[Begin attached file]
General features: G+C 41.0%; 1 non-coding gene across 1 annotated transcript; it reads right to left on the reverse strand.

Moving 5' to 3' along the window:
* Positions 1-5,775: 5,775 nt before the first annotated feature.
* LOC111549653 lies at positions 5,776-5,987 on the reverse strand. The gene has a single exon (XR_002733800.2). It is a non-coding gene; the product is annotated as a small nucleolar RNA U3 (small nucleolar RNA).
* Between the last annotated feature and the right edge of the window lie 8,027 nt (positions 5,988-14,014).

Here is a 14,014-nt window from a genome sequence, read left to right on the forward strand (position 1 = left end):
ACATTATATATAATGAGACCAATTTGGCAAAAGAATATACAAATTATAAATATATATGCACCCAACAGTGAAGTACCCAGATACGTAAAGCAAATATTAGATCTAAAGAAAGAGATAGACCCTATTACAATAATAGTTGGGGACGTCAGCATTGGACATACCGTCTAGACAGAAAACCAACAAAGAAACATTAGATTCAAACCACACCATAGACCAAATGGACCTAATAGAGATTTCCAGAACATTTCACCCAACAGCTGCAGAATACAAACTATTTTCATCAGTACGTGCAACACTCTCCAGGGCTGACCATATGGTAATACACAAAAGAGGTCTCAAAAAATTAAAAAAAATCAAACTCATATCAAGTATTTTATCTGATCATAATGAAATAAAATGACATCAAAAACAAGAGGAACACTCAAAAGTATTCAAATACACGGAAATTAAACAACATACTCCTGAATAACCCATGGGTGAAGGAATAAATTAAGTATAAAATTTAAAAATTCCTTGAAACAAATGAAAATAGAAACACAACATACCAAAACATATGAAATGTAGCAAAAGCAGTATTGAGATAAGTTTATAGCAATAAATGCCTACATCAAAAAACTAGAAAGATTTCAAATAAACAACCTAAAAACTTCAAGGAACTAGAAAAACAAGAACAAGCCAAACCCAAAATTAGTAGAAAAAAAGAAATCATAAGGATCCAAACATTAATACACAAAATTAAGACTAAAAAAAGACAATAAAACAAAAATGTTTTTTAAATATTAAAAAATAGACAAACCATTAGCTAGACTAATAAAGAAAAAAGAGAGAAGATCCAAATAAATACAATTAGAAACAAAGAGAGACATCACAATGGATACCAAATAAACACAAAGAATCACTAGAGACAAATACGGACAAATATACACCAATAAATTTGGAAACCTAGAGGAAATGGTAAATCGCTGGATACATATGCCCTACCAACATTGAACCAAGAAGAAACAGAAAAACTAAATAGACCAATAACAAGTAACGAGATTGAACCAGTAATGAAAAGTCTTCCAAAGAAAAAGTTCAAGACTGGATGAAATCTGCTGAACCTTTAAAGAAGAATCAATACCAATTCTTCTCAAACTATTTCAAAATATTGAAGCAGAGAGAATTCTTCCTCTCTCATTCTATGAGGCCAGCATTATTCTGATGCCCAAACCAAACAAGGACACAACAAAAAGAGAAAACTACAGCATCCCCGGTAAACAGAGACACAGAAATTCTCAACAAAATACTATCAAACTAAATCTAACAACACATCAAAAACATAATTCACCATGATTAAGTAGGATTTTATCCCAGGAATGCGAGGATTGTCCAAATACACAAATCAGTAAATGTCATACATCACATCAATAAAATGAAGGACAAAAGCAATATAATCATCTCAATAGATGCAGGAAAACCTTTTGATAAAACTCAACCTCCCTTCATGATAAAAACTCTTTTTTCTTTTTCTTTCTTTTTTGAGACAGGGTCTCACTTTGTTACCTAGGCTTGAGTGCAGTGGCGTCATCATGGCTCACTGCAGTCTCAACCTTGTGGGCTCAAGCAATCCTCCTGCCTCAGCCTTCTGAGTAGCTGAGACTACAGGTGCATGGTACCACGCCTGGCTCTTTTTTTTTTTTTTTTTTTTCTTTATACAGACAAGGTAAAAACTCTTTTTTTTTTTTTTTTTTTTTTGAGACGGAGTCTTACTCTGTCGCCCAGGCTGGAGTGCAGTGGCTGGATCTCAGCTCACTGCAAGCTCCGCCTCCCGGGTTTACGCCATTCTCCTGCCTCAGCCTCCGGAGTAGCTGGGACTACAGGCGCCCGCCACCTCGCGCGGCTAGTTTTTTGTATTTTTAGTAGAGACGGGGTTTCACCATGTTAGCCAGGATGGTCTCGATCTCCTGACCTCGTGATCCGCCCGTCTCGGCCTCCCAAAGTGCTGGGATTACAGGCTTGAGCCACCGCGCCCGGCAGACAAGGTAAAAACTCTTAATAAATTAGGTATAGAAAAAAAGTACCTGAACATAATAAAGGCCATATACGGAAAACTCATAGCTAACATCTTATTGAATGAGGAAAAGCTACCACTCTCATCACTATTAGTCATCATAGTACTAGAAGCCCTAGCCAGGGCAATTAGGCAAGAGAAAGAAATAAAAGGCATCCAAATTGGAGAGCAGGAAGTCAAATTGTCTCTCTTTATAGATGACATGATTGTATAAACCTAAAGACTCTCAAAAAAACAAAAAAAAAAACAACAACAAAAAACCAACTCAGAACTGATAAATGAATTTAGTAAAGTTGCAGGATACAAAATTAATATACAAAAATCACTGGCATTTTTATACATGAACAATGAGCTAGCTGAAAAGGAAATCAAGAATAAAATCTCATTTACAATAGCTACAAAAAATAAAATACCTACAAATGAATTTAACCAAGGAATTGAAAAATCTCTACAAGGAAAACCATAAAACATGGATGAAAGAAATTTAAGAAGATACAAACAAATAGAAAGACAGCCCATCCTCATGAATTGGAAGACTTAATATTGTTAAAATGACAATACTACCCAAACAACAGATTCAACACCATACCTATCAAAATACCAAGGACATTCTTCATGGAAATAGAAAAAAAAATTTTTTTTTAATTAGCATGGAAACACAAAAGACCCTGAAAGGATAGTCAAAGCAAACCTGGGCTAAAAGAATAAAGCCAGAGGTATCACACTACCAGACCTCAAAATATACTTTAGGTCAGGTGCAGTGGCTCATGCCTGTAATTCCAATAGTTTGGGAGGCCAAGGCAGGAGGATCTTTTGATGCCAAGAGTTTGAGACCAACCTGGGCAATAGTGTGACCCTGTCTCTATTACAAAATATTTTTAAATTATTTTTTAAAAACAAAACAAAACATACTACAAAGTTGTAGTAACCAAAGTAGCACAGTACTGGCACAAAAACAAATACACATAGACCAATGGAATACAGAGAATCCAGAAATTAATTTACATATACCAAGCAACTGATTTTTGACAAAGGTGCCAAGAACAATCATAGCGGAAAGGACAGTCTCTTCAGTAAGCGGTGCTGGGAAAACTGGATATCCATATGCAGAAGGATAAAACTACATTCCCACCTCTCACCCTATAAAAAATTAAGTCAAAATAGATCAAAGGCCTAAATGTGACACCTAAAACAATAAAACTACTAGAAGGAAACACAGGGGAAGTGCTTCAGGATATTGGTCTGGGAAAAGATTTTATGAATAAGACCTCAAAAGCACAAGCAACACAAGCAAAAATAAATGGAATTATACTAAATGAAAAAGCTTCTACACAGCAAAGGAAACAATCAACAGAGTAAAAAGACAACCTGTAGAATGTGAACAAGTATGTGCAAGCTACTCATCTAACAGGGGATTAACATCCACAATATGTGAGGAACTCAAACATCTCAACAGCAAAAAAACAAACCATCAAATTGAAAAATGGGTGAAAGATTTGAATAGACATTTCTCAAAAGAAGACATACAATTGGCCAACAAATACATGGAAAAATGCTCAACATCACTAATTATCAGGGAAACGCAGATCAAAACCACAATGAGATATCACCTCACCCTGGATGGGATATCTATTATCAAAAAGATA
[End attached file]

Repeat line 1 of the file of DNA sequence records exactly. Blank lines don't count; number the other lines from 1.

General features: G+C 41.0%; 1 non-coding gene across 1 annotated transcript; it reads right to left on the reverse strand.